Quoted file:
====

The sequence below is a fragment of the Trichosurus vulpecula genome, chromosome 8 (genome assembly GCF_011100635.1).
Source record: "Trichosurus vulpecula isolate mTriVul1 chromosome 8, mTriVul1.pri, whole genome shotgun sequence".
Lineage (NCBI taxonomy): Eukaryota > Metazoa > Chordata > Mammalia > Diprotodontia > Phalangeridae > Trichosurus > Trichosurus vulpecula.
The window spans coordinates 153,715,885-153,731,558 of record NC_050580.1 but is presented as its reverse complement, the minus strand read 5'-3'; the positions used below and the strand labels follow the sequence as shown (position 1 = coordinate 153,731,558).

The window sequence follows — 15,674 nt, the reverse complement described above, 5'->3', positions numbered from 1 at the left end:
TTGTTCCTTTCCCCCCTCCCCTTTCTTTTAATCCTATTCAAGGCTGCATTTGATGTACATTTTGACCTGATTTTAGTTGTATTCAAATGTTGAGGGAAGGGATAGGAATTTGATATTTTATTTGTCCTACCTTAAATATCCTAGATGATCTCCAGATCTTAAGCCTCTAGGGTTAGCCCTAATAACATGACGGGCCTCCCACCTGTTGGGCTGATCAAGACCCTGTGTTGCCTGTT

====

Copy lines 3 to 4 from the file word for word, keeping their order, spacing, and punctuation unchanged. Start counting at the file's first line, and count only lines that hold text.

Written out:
Lineage (NCBI taxonomy): Eukaryota > Metazoa > Chordata > Mammalia > Diprotodontia > Phalangeridae > Trichosurus > Trichosurus vulpecula.
The window spans coordinates 153,715,885-153,731,558 of record NC_050580.1 but is presented as its reverse complement, the minus strand read 5'-3'; the positions used below and the strand labels follow the sequence as shown (position 1 = coordinate 153,731,558).